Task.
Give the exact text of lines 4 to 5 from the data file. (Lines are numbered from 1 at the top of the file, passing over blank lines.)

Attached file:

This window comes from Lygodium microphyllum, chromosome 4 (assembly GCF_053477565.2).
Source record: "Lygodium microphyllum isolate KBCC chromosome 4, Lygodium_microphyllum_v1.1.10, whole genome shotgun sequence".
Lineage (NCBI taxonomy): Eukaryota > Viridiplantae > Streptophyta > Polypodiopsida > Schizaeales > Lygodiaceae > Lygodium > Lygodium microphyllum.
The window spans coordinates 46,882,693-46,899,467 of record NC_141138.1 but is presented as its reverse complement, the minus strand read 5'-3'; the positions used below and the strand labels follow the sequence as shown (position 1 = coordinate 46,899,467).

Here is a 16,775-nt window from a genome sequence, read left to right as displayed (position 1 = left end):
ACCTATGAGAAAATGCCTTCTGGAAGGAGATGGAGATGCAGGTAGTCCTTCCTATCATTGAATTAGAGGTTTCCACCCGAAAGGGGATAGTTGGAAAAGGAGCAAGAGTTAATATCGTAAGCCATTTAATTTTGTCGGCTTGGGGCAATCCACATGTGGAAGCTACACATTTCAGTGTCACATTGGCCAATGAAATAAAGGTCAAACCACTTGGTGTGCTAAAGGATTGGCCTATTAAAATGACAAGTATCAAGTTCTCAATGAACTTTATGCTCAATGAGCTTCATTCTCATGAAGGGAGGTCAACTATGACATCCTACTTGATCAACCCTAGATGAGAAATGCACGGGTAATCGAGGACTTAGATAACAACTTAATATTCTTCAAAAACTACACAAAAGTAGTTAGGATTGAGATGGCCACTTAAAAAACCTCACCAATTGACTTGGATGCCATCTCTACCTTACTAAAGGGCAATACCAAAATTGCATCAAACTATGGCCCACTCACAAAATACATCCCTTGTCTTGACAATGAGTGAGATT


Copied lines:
The window spans coordinates 46,882,693-46,899,467 of record NC_141138.1 but is presented as its reverse complement, the minus strand read 5'-3'; the positions used below and the strand labels follow the sequence as shown (position 1 = coordinate 46,899,467).

Here is a 16,775-nt window from a genome sequence, read left to right as displayed (position 1 = left end):